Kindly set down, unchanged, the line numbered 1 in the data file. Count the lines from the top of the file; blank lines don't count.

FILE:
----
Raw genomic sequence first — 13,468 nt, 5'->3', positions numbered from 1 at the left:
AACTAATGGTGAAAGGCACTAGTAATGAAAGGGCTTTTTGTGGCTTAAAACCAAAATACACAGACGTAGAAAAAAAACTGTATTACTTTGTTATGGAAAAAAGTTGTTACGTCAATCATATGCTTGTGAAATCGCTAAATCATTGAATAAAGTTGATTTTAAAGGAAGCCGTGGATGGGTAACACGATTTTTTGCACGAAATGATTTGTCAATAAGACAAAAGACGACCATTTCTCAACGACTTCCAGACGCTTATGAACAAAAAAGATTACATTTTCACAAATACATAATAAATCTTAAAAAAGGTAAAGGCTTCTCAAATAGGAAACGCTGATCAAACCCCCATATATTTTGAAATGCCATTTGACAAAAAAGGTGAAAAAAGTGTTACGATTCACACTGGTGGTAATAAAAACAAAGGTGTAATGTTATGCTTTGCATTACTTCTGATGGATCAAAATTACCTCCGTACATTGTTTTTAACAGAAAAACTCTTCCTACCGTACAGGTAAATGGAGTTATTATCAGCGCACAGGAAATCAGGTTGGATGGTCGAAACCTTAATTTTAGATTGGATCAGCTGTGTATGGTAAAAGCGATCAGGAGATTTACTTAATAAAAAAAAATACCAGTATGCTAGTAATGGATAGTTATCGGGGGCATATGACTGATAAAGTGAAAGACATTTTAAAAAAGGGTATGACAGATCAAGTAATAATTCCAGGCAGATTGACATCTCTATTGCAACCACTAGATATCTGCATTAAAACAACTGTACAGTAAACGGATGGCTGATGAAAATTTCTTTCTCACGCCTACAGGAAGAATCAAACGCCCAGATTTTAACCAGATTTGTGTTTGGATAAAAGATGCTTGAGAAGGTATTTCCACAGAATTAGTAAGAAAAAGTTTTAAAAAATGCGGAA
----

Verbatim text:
Raw genomic sequence first — 13,468 nt, 5'->3', positions numbered from 1 at the left: